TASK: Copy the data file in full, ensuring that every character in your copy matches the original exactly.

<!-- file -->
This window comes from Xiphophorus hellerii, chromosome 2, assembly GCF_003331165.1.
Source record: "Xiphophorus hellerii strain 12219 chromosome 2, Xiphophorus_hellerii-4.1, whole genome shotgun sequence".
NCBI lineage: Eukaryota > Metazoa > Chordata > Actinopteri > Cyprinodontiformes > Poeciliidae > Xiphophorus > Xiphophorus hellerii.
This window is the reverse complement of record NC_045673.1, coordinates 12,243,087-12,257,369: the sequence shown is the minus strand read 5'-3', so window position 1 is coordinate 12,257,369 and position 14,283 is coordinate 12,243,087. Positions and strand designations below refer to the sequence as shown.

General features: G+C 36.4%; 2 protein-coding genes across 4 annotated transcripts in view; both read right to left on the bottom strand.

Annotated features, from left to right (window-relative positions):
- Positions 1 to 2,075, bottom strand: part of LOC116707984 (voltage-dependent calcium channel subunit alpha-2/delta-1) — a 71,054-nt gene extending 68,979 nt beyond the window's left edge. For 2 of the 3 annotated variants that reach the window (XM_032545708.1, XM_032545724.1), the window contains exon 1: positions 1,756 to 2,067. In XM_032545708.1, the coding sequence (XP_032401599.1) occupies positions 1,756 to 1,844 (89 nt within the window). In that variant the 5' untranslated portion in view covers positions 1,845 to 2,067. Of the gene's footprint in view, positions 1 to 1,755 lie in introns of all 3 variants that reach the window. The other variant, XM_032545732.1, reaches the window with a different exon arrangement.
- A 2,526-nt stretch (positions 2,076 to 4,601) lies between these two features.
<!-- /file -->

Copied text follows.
This window comes from Xiphophorus hellerii, chromosome 2, assembly GCF_003331165.1.
Source record: "Xiphophorus hellerii strain 12219 chromosome 2, Xiphophorus_hellerii-4.1, whole genome shotgun sequence".
NCBI lineage: Eukaryota > Metazoa > Chordata > Actinopteri > Cyprinodontiformes > Poeciliidae > Xiphophorus > Xiphophorus hellerii.
This window is the reverse complement of record NC_045673.1, coordinates 12,243,087-12,257,369: the sequence shown is the minus strand read 5'-3', so window position 1 is coordinate 12,257,369 and position 14,283 is coordinate 12,243,087. Positions and strand designations below refer to the sequence as shown.

General features: G+C 36.4%; 2 protein-coding genes across 4 annotated transcripts in view; both read right to left on the bottom strand.

Annotated features, from left to right (window-relative positions):
- Positions 1 to 2,075, bottom strand: part of LOC116707984 (voltage-dependent calcium channel subunit alpha-2/delta-1) — a 71,054-nt gene extending 68,979 nt beyond the window's left edge. For 2 of the 3 annotated variants that reach the window (XM_032545708.1, XM_032545724.1), the window contains exon 1: positions 1,756 to 2,067. In XM_032545708.1, the coding sequence (XP_032401599.1) occupies positions 1,756 to 1,844 (89 nt within the window). In that variant the 5' untranslated portion in view covers positions 1,845 to 2,067. Of the gene's footprint in view, positions 1 to 1,755 lie in introns of all 3 variants that reach the window. The other variant, XM_032545732.1, reaches the window with a different exon arrangement.
- A 2,526-nt stretch (positions 2,076 to 4,601) lies between these two features.